In the early days of a startup, it’s easy to get caught up in the buzz of building a new business. Keeping so many plates spinning – from fundraising and hiring to shipping product – can mean security sometimes falls off the priority list. But in the face of ever-rising volumes of data breaches and security incidents, it’s a subject that early-stage companies can’t afford to ignore.

That was one of the key themes from a wide-ranging discussion at Dogpatch Labs, the tech incubator in Dublin’s docklands. The speaker was Todd Fitzgerald, an information security expert and Dogpatch member. His ‘fireside chat’, as the event organisers dubbed it, looked at why no company is too small to develop a cybersecurity strategy.

Pragmatic approach

Todd shared insights into a pragmatic approach to cybersecurity strategy and the implications of recent security and privacy breaches. “Any company that doesn’t have cybersecurity as one of their top five risks is really not addressing cybersecurity,” he said.

Recent ransomware outbreaks have shown cybercrime’s huge impact, no matter the size of the victim. FedEx and Maersk each suffered $300 million in damages from the NotPetya ransomware. Data breaches are a growing risk. In 2005, there were an estimated 55 million reported breaches in the US. Now, that figure is somewhere close to 1.4 billion. As Todd pointed out, those are only the ones we know about because victims have reported them.

Startups, in tech especially, often rely heavily on data but that brings added responsibility. “If you don’t know where your data is and you don’t know the privacy laws around it, how can you give any kind of assurance [to customers] that you’re protecting that?” asked Todd.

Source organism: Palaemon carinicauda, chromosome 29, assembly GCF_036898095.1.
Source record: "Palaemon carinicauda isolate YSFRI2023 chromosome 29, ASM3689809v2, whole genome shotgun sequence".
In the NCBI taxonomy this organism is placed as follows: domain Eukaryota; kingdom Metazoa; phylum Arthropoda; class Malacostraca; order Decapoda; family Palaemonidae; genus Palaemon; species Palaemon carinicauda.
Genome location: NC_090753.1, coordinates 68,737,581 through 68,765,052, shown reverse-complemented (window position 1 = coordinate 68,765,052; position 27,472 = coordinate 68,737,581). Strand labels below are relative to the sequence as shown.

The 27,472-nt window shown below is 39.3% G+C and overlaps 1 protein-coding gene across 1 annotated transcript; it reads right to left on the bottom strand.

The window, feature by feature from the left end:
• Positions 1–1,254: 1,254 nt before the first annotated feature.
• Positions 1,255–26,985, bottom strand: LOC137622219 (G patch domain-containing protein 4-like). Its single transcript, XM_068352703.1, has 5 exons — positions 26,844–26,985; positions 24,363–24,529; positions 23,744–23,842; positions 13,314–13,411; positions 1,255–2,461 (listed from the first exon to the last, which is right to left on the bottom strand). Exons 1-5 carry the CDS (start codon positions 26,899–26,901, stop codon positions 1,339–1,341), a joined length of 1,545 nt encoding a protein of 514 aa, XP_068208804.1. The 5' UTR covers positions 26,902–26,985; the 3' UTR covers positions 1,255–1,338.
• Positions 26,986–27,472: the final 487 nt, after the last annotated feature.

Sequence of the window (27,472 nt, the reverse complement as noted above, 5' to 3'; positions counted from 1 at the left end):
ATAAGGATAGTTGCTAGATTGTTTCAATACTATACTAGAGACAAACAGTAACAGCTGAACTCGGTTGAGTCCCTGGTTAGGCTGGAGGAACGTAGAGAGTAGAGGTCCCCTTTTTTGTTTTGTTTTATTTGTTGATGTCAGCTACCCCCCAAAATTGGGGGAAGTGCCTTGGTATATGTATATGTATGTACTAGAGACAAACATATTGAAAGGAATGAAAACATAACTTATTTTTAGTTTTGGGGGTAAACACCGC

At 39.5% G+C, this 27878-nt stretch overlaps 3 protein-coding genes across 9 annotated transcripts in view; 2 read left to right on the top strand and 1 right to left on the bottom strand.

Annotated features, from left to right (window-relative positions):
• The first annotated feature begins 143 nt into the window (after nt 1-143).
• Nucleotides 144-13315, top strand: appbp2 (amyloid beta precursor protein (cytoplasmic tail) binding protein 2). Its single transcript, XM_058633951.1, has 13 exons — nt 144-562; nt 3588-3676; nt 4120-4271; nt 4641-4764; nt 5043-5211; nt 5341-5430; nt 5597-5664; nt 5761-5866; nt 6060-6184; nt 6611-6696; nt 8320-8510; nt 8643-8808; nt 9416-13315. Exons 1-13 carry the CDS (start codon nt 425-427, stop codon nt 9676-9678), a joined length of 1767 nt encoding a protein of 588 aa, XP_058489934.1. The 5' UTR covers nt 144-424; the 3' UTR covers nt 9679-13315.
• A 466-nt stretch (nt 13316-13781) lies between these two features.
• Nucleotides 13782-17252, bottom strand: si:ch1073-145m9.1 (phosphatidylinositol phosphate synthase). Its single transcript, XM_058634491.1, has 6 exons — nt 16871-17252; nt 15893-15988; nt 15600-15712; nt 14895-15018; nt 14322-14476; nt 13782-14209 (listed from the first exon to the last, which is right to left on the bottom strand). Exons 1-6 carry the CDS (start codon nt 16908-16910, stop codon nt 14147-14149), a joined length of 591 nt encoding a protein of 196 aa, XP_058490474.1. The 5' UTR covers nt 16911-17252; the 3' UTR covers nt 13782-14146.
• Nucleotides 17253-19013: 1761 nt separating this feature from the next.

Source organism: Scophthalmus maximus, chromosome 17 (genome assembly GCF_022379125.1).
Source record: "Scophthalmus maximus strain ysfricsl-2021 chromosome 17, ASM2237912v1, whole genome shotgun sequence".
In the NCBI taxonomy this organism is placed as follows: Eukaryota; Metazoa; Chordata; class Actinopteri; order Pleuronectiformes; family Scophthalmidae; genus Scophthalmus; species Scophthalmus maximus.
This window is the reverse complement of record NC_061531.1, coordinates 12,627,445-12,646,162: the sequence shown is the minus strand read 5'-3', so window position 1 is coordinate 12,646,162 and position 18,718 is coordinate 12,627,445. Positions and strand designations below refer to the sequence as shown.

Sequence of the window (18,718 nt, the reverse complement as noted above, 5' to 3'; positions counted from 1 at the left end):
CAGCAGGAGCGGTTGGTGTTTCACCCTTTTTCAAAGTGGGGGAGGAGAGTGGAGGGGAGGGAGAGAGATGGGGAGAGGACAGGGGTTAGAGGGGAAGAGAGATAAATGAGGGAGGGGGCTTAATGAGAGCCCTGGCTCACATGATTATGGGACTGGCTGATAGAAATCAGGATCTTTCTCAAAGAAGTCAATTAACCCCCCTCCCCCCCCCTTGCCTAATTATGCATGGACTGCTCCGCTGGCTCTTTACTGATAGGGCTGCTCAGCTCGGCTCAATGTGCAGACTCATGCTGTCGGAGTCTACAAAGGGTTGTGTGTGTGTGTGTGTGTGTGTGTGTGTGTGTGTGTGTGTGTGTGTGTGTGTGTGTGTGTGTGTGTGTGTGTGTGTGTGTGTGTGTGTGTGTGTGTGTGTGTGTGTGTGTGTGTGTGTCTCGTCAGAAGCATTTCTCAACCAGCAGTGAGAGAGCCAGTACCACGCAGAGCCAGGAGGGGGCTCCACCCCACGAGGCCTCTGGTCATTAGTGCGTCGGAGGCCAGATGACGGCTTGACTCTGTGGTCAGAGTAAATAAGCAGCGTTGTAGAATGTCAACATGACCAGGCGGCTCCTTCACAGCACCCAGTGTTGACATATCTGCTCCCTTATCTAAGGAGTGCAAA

Strategy vs execution

The moderator asked the obvious question: why should startups care about cybersecurity when they’re concerned about getting product out the door? Financial loss due to ransomware is one reason, and there are many other common security issues a startup needs to think about. Protecting valuable intellectual property is critical. If a startup’s bright idea falls into the wrong hands, a competitor could reverse engineer the code and bring out a copycat product in another market. “It’s the same issues, just the scale is different,” Todd said.

Startup teams can change quickly while the business is still evolving, so another risk to watch is staff turnover. Without proper authentication, ex-employees could still have access to confidential files after they leave the company. Simple carelessness is another potential threat: someone might accidentally delete important code from a server. Startups need to put incident response processes in place in case the worst happens. “There is business benefit to having good security,” Todd said.

For founders with no infosecurity experience, Todd also offered advice on protecting an early-stage company on a shoestring budget. He recommended speaking to an independent consultant who can advise on a cybersecurity strategic plan that reflects the business priorities.

Starting on security

Startup founders can start to familiarise themselves with the subject by reading cybersecurity frameworks like ISO 27001. The information security standard costs around €150 to buy, is easy to read and is suitable for companies of any size. “Walk through it and ask yourself: ‘would I be protected against these cybersecurity threats?’ That will probably prompt you to do a vulnerability assessment against your environment,” he said.

Todd Fitzgerald has more than 20 years’ experience in building, leading and advising information security programmes for several Fortune 500 companies. He has contributed to security standards and regularly presents at major industry conferences. A published author, he wrote parts of his fourth and most recent book, CISO COMPASS: Navigating Cybersecurity Leadership Challenges with Insights from Pioneers, in Dublin.

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